Rep. Wayne Owens, D-Utah, uses understatement to say, "I've had better weeks."
Since he disclosed he wrote 93 overdrafts at the scandal-closed House bank, he has been fiercely attacked daily by rival Senate candidates. Rep. Jim Hansen, R-Utah, joined in, saying Owens just missed being declared an official abuser of the bank.On top of that, the National Taxpayers Union this week said Owens ranked ninth worst in Congress for the amount of free mail he franks at taxpayer expense. Then the press disclosed that he paid his property taxes late in the early 1980s (see story on B5).
While frazzled, Owens is still optimistic he can overcome attacks on admitted sloppiness in personal finances to win the Senate seat being given up by retiring Sen. Jake Garn, R-Utah - even though signs are that criticism may not end soon.
"In the short term, it's been a sensation in the Utah press," he said Wednesday. "No doubt I will drop some in the polls."
But he adds, "I hope in the end that voters will base their decision on what I have accomplished and the entirety of my record and that they will get beyond what has happened the past week."
Owens said while the week has been painful, "My skin has thickened over the years as I have seen such things come and go. But I'm anxious to see it get over.
"That's why I put so much on the record. None of it (regarding check overdrafts) would have been known if I had not voluntarily given it out. The public is entitled to know about it. But I'm anxious to move onto other things."
The House, of course, did vote to fully disclose all information the House has about check overdrafts, but that information has not yet been released except by those who chose to reveal their own information early.
Comments from his political rivals suggest that the flap may not soon be over, despite what Owens wishes.
For example, Democratic Senate candidate Doug Anderson has called for Owens to disclose to whom his overdrafts were written, saying that is necessary to prove he is not among those House members who allegedly used overdrafts covered by the bank to give their campaigns interest-free loans.
Owens denies any such action and, as proof, points to the fact he has never lacked for campaign money. But he has refused to reveal to whom he wrote the overdrafted checks, saying he wants to maintain some privacy in his public life. As long as he does not disclose them, Anderson could keep attacking.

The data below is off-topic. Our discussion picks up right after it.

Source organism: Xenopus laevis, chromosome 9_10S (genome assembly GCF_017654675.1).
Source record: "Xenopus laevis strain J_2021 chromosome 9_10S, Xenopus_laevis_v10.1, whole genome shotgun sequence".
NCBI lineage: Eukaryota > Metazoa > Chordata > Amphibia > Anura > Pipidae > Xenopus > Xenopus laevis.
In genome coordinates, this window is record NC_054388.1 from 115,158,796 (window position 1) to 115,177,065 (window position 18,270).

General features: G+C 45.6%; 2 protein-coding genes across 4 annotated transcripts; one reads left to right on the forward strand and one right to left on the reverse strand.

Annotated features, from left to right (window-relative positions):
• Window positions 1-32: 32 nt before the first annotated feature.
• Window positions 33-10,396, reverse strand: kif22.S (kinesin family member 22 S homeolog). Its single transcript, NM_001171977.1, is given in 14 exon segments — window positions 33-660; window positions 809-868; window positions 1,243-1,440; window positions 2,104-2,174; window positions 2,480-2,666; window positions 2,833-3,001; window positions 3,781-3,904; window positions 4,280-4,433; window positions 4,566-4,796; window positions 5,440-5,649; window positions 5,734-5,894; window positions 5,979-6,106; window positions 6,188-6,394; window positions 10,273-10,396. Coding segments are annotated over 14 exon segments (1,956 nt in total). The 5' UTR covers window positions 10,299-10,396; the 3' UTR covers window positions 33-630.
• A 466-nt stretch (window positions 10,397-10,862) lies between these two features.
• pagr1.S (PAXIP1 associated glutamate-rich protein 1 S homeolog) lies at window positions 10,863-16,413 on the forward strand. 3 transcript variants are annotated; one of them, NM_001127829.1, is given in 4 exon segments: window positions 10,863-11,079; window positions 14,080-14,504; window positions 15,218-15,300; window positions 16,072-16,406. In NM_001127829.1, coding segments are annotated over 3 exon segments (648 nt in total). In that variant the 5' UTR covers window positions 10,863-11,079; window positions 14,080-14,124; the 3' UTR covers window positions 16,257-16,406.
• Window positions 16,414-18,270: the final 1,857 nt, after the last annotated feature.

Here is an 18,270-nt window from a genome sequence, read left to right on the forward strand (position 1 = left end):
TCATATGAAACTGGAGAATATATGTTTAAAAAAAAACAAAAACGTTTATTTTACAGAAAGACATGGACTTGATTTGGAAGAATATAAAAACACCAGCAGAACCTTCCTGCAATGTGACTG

Anderson also has challenged Owens to disclose his income tax records and pledged to do the same if he does. Little chance exists that Owens will. In recent years, he has repeatedly refused to reveal anything beyond what is in financial disclosure forms required by the House, again saying he wants some privacy.
Those forms - which are fairly vague and require reporting income and debts only in broad categories - have suggested Owens' personal finances are on shaky ground and may have been propped up by his friends.
For example, his last financial disclosure form (for 1990) said the amounts he owed on loans and business deals ranged from $110,005 to $300,000 - while his assets were listed at a lower range: $52,003 to $130,000, not counting his home or cars. Still, Owens said he has a positive net worth.
Forms showed Owens also made ends meet in 1990 with the help of friends. For example, he was paid $12,000 for giving speeches to companies controlled by his friend Ian Cumming. He was paid another $12,000 from former business partners for commercial real estate consulting.
And Owens also carried a loan of between $15,001 and $50,000 from his friend S. Daniel Abraham, a Jewish businessman who has traveled extensively with Owens in the Middle East and who formed a Middle East think tank with him.
And beyond those forms, Owens made headlines in 1990 when he was sued for default on $91,142 remaining on a Zions Bank loan. He settled it quickly and worked out a repayment schedule.
While Owens has denied any pressing financial problems, Anderson and others could keep attacking him in that area until he discloses his full income tax records.
Republican Ted Stewart also noticed Owens said he knew since late last year he had written dozens of overdrafts, but his press secretary told the press as late as last month that Owens figured he had only "four or five." The press secretary said he based that on his boss's public statements, which he never updated.
So Stewart charged that Owens allowed his staff to mislead the public for months. That may be too good an issue for Stewart to let go anytime soon.